Record-breaking storm hits US lakeside city
Record-breaking storm hits US lakeside city
Residents took to social media to post stunning photos of the whiteout, with meteorologists attributing the 58 inches of snow that fell over Christmas Day, Monday, to 5pm on Tuesday to icy winds blowing over the adjoining Lake Erie, one of North America’s Great Lakes.
More snow was expected at a rate of up to an inch or two per hour as residents were warned to stay off the roads unless absolutely necessary and pack emergency kits including tow ropes, flashlights, shovels and flares for essential travel.
Pennsylvania governor Tom Wolf announced in a statement that the state national guard was “providing high clearance all terrain military vehicles to aid local agencies with medical emergency and law enforcement response.”
According to data from the National Weather Service, the 34 inches of snow that fell on Dec. 25 was the highest the city had ever recorded, eclipsing the previous high of 20 inches on Nov. 22, 1956.
The two-day snowfall of 58 inches, which was still ongoing, also surpassed a previous state record of 44 inches set in Morgantown on March 20-12, 1958.
“The crews are out, but quite simply they can’t keep up with the amount of snow that’s falling,” said Matt Exley, a local emergency official on a Facebook live post.
Erie meanwhile has received 97 inches of snow in December, making it the snowiest month in the city’s history, which usually averages about 100 inches of snow in an entire season.
Residents posted pictures reminiscent of a bleak polar landscape, dubbing the phenomenon #Snowmageddon on Twitter.
Vehicles were buried and visibility was limited in some areas to just a few feet.
By Tuesday night the temperature had plunged to 14 Fahrenheit (-10 Celsius), with the lake-effect snow warning forecast to continue through Wednesday, potentially adding an additional five to 10 inches of snowfall.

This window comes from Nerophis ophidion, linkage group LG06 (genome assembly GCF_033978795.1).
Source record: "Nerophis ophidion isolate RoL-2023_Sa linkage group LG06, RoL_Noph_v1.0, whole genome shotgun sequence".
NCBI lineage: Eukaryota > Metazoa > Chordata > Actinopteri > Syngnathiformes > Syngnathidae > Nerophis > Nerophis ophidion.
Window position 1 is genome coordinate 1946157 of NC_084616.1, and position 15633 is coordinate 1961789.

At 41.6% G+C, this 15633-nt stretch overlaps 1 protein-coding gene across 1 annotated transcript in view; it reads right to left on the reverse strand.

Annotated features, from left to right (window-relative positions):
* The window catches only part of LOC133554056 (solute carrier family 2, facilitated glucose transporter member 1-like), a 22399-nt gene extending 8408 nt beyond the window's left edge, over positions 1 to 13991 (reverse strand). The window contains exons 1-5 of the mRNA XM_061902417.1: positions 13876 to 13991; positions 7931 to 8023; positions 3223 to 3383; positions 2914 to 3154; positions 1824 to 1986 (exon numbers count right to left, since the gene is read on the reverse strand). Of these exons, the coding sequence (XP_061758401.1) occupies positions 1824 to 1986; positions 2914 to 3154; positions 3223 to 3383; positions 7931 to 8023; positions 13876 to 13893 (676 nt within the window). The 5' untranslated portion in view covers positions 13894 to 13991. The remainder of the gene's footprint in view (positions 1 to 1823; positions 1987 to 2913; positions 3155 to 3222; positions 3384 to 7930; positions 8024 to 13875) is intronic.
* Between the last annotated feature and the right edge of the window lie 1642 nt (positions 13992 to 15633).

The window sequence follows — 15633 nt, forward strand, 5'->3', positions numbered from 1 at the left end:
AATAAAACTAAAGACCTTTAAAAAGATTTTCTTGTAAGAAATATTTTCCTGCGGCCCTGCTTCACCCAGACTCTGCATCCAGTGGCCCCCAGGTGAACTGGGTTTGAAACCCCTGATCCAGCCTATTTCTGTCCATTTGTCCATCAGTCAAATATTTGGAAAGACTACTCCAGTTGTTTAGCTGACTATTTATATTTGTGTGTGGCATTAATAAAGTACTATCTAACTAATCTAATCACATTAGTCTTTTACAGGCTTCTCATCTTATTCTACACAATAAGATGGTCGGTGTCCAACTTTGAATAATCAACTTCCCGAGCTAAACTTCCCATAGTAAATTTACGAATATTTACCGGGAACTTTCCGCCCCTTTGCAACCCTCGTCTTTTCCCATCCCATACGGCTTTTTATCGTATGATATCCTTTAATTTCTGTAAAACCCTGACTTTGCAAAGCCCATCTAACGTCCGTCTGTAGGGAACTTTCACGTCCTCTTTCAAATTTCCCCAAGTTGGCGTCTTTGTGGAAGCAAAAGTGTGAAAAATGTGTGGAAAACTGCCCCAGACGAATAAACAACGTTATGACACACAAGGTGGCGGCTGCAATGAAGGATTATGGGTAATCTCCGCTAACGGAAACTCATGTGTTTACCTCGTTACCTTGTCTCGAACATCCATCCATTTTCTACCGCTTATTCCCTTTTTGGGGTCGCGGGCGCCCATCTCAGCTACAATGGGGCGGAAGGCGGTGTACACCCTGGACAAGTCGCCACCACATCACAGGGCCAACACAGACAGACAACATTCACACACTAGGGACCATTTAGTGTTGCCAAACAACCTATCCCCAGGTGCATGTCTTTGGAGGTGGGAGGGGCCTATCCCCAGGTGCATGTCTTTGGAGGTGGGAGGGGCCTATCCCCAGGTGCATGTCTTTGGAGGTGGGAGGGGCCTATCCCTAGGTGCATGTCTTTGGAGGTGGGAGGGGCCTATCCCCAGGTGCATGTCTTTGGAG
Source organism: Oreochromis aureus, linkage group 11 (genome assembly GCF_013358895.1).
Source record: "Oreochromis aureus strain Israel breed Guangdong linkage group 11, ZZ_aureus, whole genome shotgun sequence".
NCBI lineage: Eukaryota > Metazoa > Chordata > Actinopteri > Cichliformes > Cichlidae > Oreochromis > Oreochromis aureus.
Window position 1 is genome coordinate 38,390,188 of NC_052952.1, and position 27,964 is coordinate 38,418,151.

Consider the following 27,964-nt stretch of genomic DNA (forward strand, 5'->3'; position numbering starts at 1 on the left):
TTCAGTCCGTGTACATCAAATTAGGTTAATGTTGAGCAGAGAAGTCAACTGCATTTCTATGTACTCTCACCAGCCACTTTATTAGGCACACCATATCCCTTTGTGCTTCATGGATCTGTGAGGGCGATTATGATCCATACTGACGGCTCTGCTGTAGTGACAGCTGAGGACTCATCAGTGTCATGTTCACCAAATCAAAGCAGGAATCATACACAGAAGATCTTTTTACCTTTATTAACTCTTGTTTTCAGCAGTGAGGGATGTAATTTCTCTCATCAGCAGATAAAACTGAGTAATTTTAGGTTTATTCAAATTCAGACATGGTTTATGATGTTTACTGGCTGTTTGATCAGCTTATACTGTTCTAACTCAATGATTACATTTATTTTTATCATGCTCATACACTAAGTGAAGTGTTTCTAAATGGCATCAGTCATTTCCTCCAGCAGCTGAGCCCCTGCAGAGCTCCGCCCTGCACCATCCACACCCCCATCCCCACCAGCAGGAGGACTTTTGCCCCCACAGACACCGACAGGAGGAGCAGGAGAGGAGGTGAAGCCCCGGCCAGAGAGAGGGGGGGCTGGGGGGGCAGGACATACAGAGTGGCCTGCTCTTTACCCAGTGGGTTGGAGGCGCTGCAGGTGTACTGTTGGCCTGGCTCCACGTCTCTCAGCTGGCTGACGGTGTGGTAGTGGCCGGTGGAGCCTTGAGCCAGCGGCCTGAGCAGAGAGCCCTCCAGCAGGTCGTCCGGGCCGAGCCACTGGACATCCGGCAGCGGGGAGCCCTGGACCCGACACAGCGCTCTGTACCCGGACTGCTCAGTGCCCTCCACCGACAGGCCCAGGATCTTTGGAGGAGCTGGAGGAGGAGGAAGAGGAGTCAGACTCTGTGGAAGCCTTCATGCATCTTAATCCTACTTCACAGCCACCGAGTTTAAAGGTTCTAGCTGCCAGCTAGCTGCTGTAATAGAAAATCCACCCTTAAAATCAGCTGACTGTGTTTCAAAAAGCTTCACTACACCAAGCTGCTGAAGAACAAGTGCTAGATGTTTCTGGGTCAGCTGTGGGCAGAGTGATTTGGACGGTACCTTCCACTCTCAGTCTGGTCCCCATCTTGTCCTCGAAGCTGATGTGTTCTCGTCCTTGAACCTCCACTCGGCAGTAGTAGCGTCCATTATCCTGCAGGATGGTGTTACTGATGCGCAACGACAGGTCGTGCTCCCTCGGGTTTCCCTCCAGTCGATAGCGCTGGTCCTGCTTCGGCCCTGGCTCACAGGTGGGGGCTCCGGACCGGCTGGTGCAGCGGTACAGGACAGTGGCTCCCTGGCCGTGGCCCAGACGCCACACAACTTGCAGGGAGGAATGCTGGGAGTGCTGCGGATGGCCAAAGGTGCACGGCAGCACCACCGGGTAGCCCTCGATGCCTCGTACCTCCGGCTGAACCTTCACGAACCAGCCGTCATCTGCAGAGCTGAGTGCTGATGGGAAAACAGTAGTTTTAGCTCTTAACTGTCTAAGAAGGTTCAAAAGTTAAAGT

South Africa’s leader cuts short UK visit after protests
- South Africa’s foreign minister, Lindiwe Sisulu, confirmed that Botswana had closed its border with the province because of the chaos.
- The ANC and its leadership also face internal divisions after the tumultuous resignation of former President Jacob Zuma in February.
MAHIKENG, South Africa: South Africa’s president has cut short a visit to Britain to return home and deal with violent protests in a provincial capital.
President Cyril Ramaphosa left the Commonwealth summit in London to respond to the turmoil in the North West capital of Mahikeng, where residents brought life to a standstill with protests over alleged corruption and calls for the premier to resign.
Ramaphosa was visiting the city on Friday in the most significant test of his public peacemaking skills since he took office in February.
A statement from the president’s office noted clashes with police and called for calm and engagement “rather than violence and anarchy.” It also urged police to show restraint in the city of about 300,000.
The unrest continued Friday, with state broadcaster SABC showing police firing rubber bullets to disperse looters in the streets. It reported that 23 people had been arrested, citing local police.
South Africa’s foreign minister, Lindiwe Sisulu, confirmed that Botswana had closed its border with the province because of the chaos, SABC reported.
South Africa’s next election is in 2019 and the ruling African National Congress party under Ramaphosa is eager to recover from its worst-ever election showing in 2016, in which the ANC lost control of major municipalities including commercial hub Johannesburg and the capital, Pretoria.
The party and its leadership also face internal divisions after the tumultuous resignation of former President Jacob Zuma in February after multiple scandals and allegations of graft. Ramaphosa, Zuma’s former deputy, has repeatedly pledged to tackle the widespread corruption that had weakened investor confidence in one of Africa’s largest economies.
The North West premier, Supra Mahumapelo, is an ANC politician and has faced accusations of corruption from residents who say mismanagement has led to a decline in government services.
Similar protests have been common across South Africa, which the World Bank this year called, by any measure, “one of the most unequal countries in the world.”